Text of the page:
The problem of preventing excess market volatility and financial market crashes has long been a subject of discussion. While practically no regulatory measures had been taken until the 1987 crash on most of the world stock markets, the futures markets were subject to trading restrictions (the so-called circuit breakers), predominantly in the form of price limits, since the end of the 1960s. The commonly cited objectives of circuit breakers include facilitating the price discovery process, reducing market volatility and transactional and implementation risks, and (for futures markets) use of price limits as a partial substitute for margin requirements. Although several studies address the problem of circuit breakers' effectiveness in achieving these goals, most of the empirical research on circuit breakers has been done for stock markets.1 In addition to the different types of circuit breakers used by stock and futures exchanges (trading halts vs. price limits), these two markets differ in other aspects. In particular, there is simultaneous trading in futures of different maturities on the same underlying asset. However, the circuit breakers are triggered independently in different maturities, providing an opportunity for traders to use futures of a maturity that was not affected by the price limits. In addition, Brennan (1986) argues that due to the institutional structure of futures markets, in particular to the daily settlement mechanism, the circuit breakers in futures markets play a different role than in the stock market. Therefore, futures markets provide a more general setting for a study on circuit breakers than a stock market. A few studies conducted for futures markets resulted in mixed evidence. Studies of the price behavior near price limits by Arak and Cook (1997) and Berkman and Steenbeek (1998) do not confirm the hypothesis that price limits may become self-fulfilling, drawing the market price to the limit level. On the other hand, no agreement about the effects of price limits on the market price discovery process exists. While Ma et al., 1989a and Ma et al., 1989b find that traders tend to overreact, and, thus, circuit breakers play a positive role by reducing both overreaction and volatility, Chen (1998) rejects this hypothesis. The aim of this paper is to investigate the impact of price limits, implemented by a number of U.S. futures exchanges, on futures trading. Contrary to the stock market, the daily settlement rule makes the closing price an important factor for futures trading. Therefore, we attempt to separate the effects of the price limit hits that cause the markets to close at the limit and those that do not affect the closing price. The futures markets also provide a more general setting for our study than a stock market since there are several contracts on the same underlying commodity traded simultaneously. The price limits are set on these contracts independently of each other. In this paper we examine whether the traders avoid the price limits by switching their trades to a contract of different maturity, which is not affected by the price limits. First, we investigate whether price limits prevent overreaction or whether they merely delay price discovery. The overreaction hypothesis, which is one of the main motivations for the price limits, suggests that traders systematically overreact to important news, so that prices have to revert in the short run in order to achieve an equilibrium. If overreaction exists in the futures markets, price limits can prevent excessive price movements, and, thus, ease the equilibrium price discovery. However, if the price limits are set in such a way that the equilibrium futures price is outside the daily upper and lower bounds, this equilibrium price cannot be reached during this trading period. In this case, price limits represent an obstacle to the trading process, and prices usually continue to move in the same direction on the next day, which is referred to as delayed price discovery. The second issue analyzed is the change in market volatility due to the price limits. Compared to previous research, this study takes into account heteroskedasticity of returns, which might have influenced the results of previous studies, as the price limits are likely to be triggered in periods of high volatility. The results of this study do not support the hypothesis that price limits have a positive effect on the price discovery process by preventing overreaction.2 Rather, they are shown to delay price discovery and harm market liquidity. Moreover, no evidence is found that price limits reduce market volatility. We also find that trading does not shift from the contracts affected by the price limits to the substitute markets. The remainder of the paper is organized as follows. The next section explains the institutional structure of circuit breakers and reviews previous research. Section 3 describes the data and analyzes how price limits interfere with trading in different contracts. Section 4 focuses on the effects of price limits on the price discovery, and Section 5 analyzes their impact on the futures volatility. Finally, Section 6 presents summary and conclusions.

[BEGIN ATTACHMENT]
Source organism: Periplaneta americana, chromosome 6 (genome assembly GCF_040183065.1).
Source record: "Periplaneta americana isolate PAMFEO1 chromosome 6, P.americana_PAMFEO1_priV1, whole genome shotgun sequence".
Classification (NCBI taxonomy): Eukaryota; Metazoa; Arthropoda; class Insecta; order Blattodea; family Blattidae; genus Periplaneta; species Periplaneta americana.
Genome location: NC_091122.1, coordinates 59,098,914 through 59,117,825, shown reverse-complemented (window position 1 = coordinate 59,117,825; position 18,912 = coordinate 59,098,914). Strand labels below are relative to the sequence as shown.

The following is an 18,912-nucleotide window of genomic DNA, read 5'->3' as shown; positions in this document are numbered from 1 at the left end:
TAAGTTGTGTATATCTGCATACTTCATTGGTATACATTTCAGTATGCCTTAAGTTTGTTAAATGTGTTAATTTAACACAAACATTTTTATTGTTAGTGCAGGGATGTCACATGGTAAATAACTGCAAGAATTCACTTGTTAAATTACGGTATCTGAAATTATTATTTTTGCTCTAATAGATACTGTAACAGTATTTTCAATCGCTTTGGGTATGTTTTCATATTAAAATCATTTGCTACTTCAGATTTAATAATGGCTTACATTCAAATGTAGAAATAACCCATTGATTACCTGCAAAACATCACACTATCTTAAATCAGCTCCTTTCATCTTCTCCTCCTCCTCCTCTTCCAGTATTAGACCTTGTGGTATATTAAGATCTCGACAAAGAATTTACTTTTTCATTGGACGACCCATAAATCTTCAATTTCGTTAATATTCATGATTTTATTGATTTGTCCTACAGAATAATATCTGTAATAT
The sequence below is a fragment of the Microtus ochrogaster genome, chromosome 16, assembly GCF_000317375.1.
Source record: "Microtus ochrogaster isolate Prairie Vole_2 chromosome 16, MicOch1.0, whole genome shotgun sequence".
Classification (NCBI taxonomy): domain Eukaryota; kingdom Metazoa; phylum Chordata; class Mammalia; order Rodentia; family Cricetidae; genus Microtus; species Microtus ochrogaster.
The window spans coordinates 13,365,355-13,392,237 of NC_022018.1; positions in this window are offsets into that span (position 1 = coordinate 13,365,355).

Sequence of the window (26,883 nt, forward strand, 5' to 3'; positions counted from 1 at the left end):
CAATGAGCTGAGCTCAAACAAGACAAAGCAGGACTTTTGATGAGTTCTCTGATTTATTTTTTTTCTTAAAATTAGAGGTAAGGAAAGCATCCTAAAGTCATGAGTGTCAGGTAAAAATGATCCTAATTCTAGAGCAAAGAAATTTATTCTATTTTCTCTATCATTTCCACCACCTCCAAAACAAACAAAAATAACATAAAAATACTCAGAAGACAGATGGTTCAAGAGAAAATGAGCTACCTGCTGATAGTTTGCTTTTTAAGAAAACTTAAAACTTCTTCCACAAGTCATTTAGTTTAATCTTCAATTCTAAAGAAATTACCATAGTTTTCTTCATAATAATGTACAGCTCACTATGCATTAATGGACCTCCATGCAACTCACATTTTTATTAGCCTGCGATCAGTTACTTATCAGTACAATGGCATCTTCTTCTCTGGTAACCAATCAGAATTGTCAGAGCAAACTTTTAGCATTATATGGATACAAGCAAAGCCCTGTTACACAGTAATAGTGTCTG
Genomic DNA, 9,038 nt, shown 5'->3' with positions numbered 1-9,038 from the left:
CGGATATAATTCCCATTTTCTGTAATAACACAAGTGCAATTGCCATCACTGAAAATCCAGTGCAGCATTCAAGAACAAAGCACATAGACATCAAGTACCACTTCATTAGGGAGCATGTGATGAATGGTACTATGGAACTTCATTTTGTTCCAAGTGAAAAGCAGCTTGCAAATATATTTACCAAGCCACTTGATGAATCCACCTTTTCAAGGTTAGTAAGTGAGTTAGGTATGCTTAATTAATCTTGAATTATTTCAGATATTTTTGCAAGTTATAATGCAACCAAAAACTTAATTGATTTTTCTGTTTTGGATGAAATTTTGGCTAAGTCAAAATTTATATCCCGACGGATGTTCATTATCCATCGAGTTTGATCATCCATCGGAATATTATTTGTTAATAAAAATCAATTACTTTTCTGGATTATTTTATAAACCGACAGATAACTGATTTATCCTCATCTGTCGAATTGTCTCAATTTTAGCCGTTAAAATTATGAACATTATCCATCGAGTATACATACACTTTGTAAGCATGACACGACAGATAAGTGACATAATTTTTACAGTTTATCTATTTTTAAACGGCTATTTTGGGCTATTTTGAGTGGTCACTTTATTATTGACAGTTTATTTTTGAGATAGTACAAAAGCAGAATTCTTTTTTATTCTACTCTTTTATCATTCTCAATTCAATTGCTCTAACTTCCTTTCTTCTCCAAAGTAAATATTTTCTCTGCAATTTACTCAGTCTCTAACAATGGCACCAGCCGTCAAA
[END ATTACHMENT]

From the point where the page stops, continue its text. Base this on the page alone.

نتیجه گیری انگلیسی
This study focuses on the effects of price limits on volatility and price discovery on futures markets. From the analysis of the average returns around the days when the price limits were hit, it appears that price limits have a negative influence on the functioning of the futures markets by delaying the price discovery process; their effect on volatility seems to be less straightforward. Certain volatility reduction has been observed in earlier literature and used as an argument in favor of the price limits. However, this approach does not take into account that price limits tend to be hit during the periods of high volatility, and that possible volatility clustering, common for financial time series, might play an important role. Use of GARCH modeling allows to take into account volatility clustering, and to isolate the price limits’ effect. In addition, the nonlinearity in the relationship between past shocks and conditional volatility can be explored. The results of the study show that the price limits do not significantly reduce market volatility or reverse direction of price movement. In addition, we find that price limits, employed in commodity futures markets, impair market liquidity and delay price discovery process.